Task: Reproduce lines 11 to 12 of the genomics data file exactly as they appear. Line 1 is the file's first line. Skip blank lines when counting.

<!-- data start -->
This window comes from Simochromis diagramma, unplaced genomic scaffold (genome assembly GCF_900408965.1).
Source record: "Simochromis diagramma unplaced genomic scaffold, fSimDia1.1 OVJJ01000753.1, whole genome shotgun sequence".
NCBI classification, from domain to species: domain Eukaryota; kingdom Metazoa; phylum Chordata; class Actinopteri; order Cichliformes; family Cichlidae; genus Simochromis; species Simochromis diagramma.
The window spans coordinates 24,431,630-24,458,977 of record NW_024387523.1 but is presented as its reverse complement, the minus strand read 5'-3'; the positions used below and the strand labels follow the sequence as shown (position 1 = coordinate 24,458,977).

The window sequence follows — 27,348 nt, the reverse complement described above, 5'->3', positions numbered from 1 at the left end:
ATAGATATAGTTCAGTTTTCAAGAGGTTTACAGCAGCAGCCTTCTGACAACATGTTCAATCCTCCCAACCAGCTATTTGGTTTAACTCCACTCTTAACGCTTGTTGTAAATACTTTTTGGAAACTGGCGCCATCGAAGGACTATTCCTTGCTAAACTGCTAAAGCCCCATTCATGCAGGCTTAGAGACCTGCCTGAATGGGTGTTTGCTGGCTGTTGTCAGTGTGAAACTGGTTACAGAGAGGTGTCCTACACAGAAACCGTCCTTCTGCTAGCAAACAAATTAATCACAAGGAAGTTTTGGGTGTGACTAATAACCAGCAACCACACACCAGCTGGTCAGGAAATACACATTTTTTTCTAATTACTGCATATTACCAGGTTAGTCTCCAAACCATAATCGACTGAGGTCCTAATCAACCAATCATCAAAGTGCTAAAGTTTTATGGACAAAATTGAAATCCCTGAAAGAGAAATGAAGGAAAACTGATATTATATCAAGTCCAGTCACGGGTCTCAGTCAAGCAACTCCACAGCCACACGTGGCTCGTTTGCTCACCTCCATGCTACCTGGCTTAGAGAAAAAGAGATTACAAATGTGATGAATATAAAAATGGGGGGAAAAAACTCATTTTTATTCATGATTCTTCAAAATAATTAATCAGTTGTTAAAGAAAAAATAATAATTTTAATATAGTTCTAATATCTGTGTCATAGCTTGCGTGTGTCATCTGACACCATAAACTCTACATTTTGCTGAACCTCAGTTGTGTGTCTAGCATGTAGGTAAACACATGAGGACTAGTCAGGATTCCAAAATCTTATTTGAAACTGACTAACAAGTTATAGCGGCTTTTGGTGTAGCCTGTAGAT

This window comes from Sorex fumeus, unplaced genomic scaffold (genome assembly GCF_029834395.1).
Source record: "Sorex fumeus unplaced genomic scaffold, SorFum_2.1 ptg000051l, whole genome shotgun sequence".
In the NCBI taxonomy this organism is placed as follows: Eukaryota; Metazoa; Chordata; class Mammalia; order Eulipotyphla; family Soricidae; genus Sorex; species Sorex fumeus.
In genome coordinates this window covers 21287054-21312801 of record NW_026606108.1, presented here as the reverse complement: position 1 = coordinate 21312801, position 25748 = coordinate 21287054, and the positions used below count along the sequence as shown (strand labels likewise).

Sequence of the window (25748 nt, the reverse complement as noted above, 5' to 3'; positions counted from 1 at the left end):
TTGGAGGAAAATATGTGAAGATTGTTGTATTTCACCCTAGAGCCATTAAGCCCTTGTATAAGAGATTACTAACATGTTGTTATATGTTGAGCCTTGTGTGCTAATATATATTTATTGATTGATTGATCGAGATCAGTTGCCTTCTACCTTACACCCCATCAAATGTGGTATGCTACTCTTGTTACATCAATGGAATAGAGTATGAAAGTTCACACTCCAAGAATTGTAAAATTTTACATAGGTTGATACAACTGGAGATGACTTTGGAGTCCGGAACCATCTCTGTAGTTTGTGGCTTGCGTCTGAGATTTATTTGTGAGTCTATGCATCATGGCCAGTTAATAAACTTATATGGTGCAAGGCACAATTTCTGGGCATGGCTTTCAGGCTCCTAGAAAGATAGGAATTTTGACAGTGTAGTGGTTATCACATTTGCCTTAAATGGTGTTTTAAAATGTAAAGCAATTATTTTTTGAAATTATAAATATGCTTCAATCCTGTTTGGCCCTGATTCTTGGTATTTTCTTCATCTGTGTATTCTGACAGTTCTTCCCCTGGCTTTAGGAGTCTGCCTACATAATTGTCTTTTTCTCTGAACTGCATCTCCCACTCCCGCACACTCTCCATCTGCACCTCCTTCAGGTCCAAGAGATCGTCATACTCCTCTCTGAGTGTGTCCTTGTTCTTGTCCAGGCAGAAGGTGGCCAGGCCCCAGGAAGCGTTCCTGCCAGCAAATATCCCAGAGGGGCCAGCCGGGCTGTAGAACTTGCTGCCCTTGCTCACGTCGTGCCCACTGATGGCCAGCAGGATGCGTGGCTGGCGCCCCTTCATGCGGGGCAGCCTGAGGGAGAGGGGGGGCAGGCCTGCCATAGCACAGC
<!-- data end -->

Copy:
Sequence of the window (25748 nt, the reverse complement as noted above, 5' to 3'; positions counted from 1 at the left end):
TTGGAGGAAAATATGTGAAGATTGTTGTATTTCACCCTAGAGCCATTAAGCCCTTGTATAAGAGATTACTAACATGTTGTTATATGTTGAGCCTTGTGTGCTAATATATATTTATTGATTGATTGATCGAGATCAGTTGCCTTCTACCTTACACCCCATCAAATGTGGTATGCTACTCTTGTTACATCAATGGAATAGAGTATGAAAGTTCACACTCCAAGAATTGTAAAATTTTACATAGGTTGATACAACTGGAGATGACTTTGGAGTCCGGAACCATCTCTGTAGTTTGTGGCTTGCGTCTGAGATTTATTTGTGAGTCTATGCATCATGGCCAGTTAATAAACTTATATGGTGCAAGGCACAATTTCTGGGCATGGCTTTCAGGCTCCTAGAAAGATAGGAATTTTGACAGTGTAGTGGTTATCACATTTGCCTTAAATGGTGTTTTAAAATGTAAAGCAATTATTTTTTGAAATTATAAATATGCTTCAATCCTGTTTGGCCCTGATTCTTGGTATTTTCTTCATCTGTGTATTCTGACAGTTCTTCCCCTGGCTTTAGGAGTCTGCCTACATAATTGTCTTTTTCTCTGAACTGCATCTCCCACTCCCGCACACTCTCCATCTGCACCTCCTTCAGGTCCAAGAGATCGTCATACTCCTCTCTGAGTGTGTCCTTGTTCTTGTCCAGGCAGAAGGTGGCCAGGCCCCAGGAAGCGTTCCTGCCAGCAAATATCCCAGAGGGGCCAGCCGGGCTGTAGAACTTGCTGCCCTTGCTCACGTCGTGCCCACTGATGGCCAGCAGGATGCGTGGCTGGCGCCCCTTCATGCGGGGCAGCCTGAGGGAGAGGGGGGGCAGGCCTGCCATAGCACAGC